By Sara Calabro
People often wonder what they should and should not do after an acupuncture treatment. Most recommendations for post-acupuncture care come down to being good to yourself.
Acupuncture gets things moving, potentially causing your body to react in ways that it’s not used to. You want to honor that experience by giving yourself time to see how things shake out.
So, how do you be good to yourself?
Recently we looked at steps you can take before acupuncture to improve the treatment experience and outcome. Now, here are six ways to take care of yourself after an acupuncture treatment.
You don’t have to literally lie down or take a nap (although, bonus if you can). By rest, I mean, go easy. Don’t help your friend move into a six-floor walkup apartment. Don’t babysit for your sister’s colicky baby and two-month-old puppy. Don’t stay up really late that night. Some people get a jolt of energy after acupuncture, but better to savor the boost—chances are, you need it. Resting allows the physical and emotional restoration that acupuncture sets in motion to continue.
Go light on exercise
A lot of people ask whether they can workout after acupuncture. Exercise is fine—light, gradual movement can be a nice adjunct to an acupuncture treatment—but be gentle. If you’re a runner, try walking on the day you have acupuncture. If you normally take advanced yoga classes, give a beginner or intermediate class a whirl. If you’ve never hiked to the top of that mountain, acupuncture day probably isn’t the best day to try.
One of the most common questions I get from people who are going to acupuncture for pain relief is, “Should I use heat or ice?” Heat is the answer almost every time. From an acupuncture perspective, many pain conditions are caused by stagnation. Things are not moving smoothly through the channels, causing blockages that lead to pain. Acupuncture restores flow, helping to eliminate these blockages. (Watch this cool video to better understand this concept.) Looking at pain in this way, ice is counterproductive—it causes things to remain stagnant and slows down the healing process. After acupuncture, choose heat.
Avoid alcohol and coffee
This is for two reasons:
1) It’s important to stay hydrated after acupuncture because it can cause toxins to be released into your system. Staying appropriately hydrated helps flush out these toxins. Since alcohol and coffee both cause dehydrating effects on the body, they should be avoided after acupuncture.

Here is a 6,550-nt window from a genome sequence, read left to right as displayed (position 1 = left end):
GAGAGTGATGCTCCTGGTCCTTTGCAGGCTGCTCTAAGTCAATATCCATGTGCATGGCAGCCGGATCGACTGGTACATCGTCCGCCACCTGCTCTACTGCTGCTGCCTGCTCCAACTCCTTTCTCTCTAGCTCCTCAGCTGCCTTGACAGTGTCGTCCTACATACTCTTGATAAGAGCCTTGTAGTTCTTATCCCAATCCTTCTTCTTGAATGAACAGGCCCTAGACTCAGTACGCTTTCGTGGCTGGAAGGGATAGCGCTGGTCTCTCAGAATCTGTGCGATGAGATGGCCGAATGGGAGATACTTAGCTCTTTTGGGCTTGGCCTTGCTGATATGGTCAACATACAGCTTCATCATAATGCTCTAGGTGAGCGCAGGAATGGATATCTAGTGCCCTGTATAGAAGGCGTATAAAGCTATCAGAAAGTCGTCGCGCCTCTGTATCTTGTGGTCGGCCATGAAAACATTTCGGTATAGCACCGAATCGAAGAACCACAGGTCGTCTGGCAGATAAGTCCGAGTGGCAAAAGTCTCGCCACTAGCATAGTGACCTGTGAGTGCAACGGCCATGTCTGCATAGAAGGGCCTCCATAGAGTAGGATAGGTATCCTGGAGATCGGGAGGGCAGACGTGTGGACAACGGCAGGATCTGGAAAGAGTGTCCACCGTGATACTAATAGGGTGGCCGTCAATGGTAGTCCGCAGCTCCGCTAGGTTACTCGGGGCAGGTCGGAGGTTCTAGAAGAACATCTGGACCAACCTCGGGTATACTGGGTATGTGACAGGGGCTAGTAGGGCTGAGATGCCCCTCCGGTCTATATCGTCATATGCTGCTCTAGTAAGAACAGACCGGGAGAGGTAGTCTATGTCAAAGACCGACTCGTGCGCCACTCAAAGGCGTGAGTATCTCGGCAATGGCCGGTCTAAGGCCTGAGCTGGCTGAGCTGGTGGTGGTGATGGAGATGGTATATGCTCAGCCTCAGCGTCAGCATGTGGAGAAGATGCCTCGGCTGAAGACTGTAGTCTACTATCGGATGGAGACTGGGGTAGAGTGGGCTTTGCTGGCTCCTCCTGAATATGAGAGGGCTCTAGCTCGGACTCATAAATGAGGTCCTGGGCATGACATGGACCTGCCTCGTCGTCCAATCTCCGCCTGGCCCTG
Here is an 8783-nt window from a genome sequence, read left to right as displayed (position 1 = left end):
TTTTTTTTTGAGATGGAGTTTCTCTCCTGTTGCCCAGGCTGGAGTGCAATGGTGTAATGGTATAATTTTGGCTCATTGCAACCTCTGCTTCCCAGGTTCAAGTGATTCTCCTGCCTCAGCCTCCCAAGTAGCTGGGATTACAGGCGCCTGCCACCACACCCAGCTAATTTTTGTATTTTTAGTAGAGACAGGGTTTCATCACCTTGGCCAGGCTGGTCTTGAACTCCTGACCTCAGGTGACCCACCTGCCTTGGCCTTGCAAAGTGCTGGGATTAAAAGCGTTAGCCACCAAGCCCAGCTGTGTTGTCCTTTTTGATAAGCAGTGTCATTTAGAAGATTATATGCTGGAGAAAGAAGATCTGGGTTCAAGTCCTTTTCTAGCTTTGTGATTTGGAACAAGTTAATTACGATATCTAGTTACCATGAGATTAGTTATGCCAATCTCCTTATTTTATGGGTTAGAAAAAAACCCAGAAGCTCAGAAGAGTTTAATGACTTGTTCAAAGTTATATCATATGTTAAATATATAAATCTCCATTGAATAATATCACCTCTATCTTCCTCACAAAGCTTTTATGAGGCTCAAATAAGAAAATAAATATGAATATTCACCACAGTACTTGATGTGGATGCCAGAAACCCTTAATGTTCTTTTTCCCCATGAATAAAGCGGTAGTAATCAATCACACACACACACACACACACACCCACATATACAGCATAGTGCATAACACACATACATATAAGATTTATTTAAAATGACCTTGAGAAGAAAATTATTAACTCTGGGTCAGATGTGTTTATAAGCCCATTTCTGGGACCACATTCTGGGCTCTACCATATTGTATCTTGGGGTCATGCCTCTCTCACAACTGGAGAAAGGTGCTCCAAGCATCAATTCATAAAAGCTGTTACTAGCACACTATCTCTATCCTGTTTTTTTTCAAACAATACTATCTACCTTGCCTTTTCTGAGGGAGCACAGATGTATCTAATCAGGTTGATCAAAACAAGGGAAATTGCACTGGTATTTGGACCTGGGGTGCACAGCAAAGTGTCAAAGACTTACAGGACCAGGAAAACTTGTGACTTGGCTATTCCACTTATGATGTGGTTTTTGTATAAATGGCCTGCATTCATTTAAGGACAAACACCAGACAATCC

2) Alcohol and coffee mess with your bodily awareness. One of the main goals of acupuncture is to bring greater clarity and awareness to how we really feel. Since alcohol impairs the senses and coffee falsely heightens them, both can potentially counteract or mask the effects of acupuncture.
You don’t have to eliminate these things from your life, but steer clear for a day or two after acupuncture.
Turn off the TV
Acupuncture helps bring you into a place of balance, where your sympathetic nervous system (fight-or-flight response) is no longer in overdrive. Your mind is calmer and clearer, enjoying a respite from the overstimulating world in which we live. As soon as you click on that TV, it all comes flooding back—incessant advertising, screaming pundits, news flashes, noise and more noise. Keep the TV off and you’ll extend your state of acu-bliss.
Eat good food
Acupuncture helps bring the toxins out. Don’t knowingly put them back in by eating poor-quality food. Avoid processed foods and sugar. Think about food as sustenance, and eating as an opportunity to continue healing your body after acupuncture. When we conceive of food in this way, fast food and other junk become less appealing. After acupuncture, imagine the foods that would make you feel nourished and healthy, then go eat them.
Photo by Sara Calabro
Interested in the natural benefits of acupuncture for your kids? Check out Heal Your Kids With Acupressure by AcuTake founder Sara Calabro. It’s an essential resource for parents who want to learn how to heal their kids with their own hands—no drugs, shots, or sterile exam rooms required. In 200+ pages with full-color instructional photography, you’ll discover how to treat 30 common childhood ailments with over 40 acupressure points.
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